This excellently devised CD gives collectors the opportunity to have Max Bruch's three most famous works on a single disc, and in vintage performances that not even the same soloists were able to surpass in the coming decades. Furthermore, Roger Beardsley's transfers are startlingly good; it is easy to forget that the original recordings are at least more than half a century old.
This is a fascinating opportunity to compare Milstein and Heifetz. The former was in his late 30s when he recorded the Concerto #1, and the latter was in his middle 40s for the Scottish Fantasy. They were at the peak of their techniques. Milstein's takes an olympian view of the concerto. His tone is like white ivory, and he seems to be playing on a pedestal made of the same material, smiling down at his listeners with a beneficent expression. Nothing is cloying about this interpretation, and yet it is filled with sweetness and song. Barbirolli and the group that later was known as the New York Philharmonic make a positive contribution. In fact, perhaps their playing is a little more incisive than Milstein's, so the contrast is to good effect. This recording was made in 1942 and originally released on three Columbia shellac discs. For some reason, these 78s never were released in the United Kingdom.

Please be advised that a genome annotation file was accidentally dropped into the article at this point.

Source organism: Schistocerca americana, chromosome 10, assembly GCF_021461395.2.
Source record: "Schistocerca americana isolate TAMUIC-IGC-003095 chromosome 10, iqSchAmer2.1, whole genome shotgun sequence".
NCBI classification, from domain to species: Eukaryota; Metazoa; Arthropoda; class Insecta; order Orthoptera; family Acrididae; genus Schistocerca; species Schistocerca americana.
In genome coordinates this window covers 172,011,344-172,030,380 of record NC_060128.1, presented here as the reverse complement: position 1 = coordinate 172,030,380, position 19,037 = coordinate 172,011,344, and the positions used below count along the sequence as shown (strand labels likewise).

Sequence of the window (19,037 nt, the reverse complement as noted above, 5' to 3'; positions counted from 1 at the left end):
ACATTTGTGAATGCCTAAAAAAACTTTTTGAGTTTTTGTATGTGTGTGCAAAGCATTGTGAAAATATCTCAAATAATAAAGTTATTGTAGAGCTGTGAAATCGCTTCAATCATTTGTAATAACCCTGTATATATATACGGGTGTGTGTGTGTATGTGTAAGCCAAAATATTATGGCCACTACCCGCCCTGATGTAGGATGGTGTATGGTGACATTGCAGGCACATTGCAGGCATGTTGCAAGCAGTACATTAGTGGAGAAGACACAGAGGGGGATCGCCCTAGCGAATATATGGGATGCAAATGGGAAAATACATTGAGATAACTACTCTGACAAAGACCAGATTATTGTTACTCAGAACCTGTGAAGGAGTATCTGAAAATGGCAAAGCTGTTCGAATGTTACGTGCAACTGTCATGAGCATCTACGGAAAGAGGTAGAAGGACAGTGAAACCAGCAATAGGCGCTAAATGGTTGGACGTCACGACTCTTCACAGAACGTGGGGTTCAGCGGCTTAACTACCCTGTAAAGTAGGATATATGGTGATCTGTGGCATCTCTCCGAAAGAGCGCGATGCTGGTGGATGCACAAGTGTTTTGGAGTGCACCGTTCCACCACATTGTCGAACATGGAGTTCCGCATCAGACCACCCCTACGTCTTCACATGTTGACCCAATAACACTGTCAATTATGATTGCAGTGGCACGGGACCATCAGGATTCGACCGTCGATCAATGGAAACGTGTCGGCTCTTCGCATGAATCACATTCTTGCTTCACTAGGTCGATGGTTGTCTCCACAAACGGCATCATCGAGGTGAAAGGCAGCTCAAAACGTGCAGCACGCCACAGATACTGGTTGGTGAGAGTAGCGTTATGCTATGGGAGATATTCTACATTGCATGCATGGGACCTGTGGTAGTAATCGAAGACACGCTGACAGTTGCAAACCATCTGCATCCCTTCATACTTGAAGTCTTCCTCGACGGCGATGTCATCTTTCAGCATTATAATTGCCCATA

The Scottish Fantasy was recorded for Victor in 1947; it also had limited export release in its original three-disc 78rpm format. In some ways, Heifetz's croony tone made him the Sinatra of the classical violin, and that tone can be heard at its best in this recording. Heifetz seems to be in some of sort of rapture throughout, although I think it's rather unlikely that he had any Scottish blood in him! He doesn't dig too deeply into the music, but what a lovely exploration of its surface! Darker colors are put aside in favor of a pervasively moody atmosphere. Steinberg is a more interesting conductor than Sir Malcolm Sargent would be in Heifetz's later recording.
Casals's Kol Nidrei is a familiar jewel, and its inclusion here is a bonus. He and the conductor paint the music in the most soulful and sensitive colors. The cellist's self-effacing manner helps him to penetrate Bruch's spiritual masterpiece. This recording was made for HMV in 1936.
Copyright © 1999, Raymond Tuttle